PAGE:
(2020) More solid colour than the Taylor's 10-year-old, lots of caramel and luscious richness here, the rich red fruits enlivened by good acidity, lovely tang and juiciness.
(2020) Lovely hint of ruby to the soft tawny colour. Gorgeous fudge and walnut character, hints of a pleasing shellac. Beautifully sweet and pure red fruit, coffee and lovely bitter orange and cocoa. Long and beautifully balanced.



Another of the great historic Port houses, founded in 1692, Taylor’s sits at the heart of the Fladgate Partnership, renowned for Vintage and aged Tawny Ports, and originator of the Late-Bottled Vintage category – created first in 1970 by current chairman, Alistair Robertson. Based around the quintas and vineyards of Vargellas, Terra Feita and Junco, Taylor’s wines today retain their prominence and quality, from the delicious Chip Dry white (which make a terrific cocktail base) to the 1855 Scion, one of the rarest and most expensive Port wines ever to appear on the market. The single barrel harvested from pre-Phyloxerra vines was released in 2010 and may still appear at auction, but with a £5,000+ price tag.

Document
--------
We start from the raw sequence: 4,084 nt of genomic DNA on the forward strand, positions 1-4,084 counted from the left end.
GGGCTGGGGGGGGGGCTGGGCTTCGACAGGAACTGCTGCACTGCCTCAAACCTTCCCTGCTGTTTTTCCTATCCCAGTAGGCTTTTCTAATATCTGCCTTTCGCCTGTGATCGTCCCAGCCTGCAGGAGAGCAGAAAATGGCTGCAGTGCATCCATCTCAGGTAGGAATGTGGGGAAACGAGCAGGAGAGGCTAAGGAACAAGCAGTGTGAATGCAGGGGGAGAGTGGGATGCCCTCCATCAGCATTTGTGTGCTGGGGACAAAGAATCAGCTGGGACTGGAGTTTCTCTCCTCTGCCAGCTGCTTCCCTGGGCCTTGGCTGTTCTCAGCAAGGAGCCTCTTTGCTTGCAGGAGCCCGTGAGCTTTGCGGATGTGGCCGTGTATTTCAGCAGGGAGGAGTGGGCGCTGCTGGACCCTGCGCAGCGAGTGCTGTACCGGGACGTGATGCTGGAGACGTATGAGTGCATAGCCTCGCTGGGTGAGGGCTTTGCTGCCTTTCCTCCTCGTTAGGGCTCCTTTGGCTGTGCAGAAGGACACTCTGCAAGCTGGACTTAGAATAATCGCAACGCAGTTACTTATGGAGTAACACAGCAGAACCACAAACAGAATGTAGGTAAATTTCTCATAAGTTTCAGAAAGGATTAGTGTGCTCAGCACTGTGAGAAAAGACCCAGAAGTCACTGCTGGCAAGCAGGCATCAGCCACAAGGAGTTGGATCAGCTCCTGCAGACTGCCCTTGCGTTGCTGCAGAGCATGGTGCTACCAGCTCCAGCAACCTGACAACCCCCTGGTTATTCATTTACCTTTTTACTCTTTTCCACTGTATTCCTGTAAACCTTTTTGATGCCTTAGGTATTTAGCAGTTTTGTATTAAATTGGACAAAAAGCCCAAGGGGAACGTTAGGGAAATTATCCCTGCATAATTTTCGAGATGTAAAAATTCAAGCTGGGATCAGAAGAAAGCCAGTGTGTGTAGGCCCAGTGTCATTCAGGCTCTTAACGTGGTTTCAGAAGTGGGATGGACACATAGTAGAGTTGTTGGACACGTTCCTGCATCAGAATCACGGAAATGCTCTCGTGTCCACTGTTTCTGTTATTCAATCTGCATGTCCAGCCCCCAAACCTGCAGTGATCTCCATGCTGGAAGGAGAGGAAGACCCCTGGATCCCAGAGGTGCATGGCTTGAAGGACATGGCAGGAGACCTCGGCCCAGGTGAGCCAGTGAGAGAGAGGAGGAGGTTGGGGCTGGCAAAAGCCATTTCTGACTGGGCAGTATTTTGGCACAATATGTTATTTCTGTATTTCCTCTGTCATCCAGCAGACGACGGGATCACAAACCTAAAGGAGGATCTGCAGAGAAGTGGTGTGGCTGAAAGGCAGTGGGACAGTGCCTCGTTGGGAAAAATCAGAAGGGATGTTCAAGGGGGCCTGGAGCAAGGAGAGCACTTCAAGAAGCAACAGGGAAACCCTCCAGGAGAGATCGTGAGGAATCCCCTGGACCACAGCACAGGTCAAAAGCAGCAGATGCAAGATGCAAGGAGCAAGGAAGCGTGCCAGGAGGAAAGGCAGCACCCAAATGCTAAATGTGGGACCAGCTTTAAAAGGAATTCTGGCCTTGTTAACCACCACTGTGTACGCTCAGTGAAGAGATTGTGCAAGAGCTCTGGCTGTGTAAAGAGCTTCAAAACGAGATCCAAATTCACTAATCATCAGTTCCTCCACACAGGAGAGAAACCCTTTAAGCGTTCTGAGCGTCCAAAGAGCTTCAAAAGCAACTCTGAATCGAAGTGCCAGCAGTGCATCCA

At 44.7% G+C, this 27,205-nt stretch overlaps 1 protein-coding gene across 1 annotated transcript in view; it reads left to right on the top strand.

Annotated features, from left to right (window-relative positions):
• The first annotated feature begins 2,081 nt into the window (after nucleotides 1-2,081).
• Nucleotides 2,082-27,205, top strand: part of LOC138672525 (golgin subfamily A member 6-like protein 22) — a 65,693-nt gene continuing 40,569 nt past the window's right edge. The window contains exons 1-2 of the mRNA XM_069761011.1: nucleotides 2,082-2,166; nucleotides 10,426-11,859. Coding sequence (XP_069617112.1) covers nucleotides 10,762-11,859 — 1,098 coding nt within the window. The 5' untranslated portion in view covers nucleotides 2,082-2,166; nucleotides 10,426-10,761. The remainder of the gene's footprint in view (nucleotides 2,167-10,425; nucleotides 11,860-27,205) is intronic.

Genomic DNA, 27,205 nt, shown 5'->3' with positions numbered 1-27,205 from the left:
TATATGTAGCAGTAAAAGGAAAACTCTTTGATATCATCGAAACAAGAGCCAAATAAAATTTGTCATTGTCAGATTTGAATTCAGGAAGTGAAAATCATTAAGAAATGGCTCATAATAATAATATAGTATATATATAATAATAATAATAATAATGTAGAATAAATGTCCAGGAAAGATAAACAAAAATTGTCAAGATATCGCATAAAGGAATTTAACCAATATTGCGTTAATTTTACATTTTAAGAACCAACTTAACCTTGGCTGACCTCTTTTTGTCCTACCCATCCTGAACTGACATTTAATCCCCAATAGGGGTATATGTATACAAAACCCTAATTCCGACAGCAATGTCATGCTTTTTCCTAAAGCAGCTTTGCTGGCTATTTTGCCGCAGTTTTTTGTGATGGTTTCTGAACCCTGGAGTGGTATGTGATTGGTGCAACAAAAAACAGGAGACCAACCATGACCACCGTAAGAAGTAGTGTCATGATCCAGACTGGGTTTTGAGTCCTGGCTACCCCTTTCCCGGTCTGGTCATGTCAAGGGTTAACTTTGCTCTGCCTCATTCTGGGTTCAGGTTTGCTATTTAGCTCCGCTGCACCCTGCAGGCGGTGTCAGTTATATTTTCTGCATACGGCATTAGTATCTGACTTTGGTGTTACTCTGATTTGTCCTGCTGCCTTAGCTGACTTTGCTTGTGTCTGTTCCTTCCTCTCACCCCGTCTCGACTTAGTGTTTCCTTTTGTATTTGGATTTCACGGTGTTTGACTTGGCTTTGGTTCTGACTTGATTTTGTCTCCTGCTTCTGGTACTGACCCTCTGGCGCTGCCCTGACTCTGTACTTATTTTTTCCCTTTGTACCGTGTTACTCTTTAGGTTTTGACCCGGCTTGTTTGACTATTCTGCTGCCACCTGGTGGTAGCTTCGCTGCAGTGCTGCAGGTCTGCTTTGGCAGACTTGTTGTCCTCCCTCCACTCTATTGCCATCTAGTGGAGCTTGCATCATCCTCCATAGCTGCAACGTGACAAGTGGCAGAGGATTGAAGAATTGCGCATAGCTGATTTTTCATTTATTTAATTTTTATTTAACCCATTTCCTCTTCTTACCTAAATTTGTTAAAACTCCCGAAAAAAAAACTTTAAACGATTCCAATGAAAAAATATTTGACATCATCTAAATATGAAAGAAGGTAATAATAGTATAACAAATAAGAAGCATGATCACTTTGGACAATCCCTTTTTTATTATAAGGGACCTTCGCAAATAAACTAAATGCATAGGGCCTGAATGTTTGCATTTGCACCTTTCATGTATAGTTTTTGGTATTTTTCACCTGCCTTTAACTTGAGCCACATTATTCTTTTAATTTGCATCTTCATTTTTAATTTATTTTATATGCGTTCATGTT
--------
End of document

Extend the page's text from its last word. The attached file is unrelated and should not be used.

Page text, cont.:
(2020) Great sipped with ice or made into a long drink with tonic and lemon. Tasted on its own, the mose is all about creamy orchard fruit and waxy citrus. Sweetness is full and the spirit gentle on the palate, nice texture and finishing with good acidity.
(2020) Aged five to six years in wood before bottling, this has a crushed red fruit softness to, a gentle woody tone hinting at truffle. Lovely dry extract against the sweetness, pure fruit and beautifully balanced, long and so gentle in the finish.
(2020) A much creamier character than the LBV, vinous too, black as well as red fruits. Nice earthiness. The sweetness and purity is excellent. So much pretty floral aroma and flavour here. The acidity and tannin starts to grip and play against the fruit into a long, poised finish.
(2020) A meatier, more umami nose than the Vargellas, the fruit less obvious, but with a lovely dark chocolate quality on the palate, real sweetness again, a tarry depth, and the dry, tannic finish suggesting this needs several more years.
(2020) Instantly more closed than the older Ports obviously, a taut and slightly impenetrable character at this young stage, but beyond that the fruit is juicy and ripe, cherry and red plum juiciness. Yes, swingeing tannins at this stage, but this has excellent concentration and suggests it will be an superb vintage with time. Long, plenty of extract and substance in the finish. This very young wine is being offered by many independent merchants at time of writing, by the six or 12-bottle case.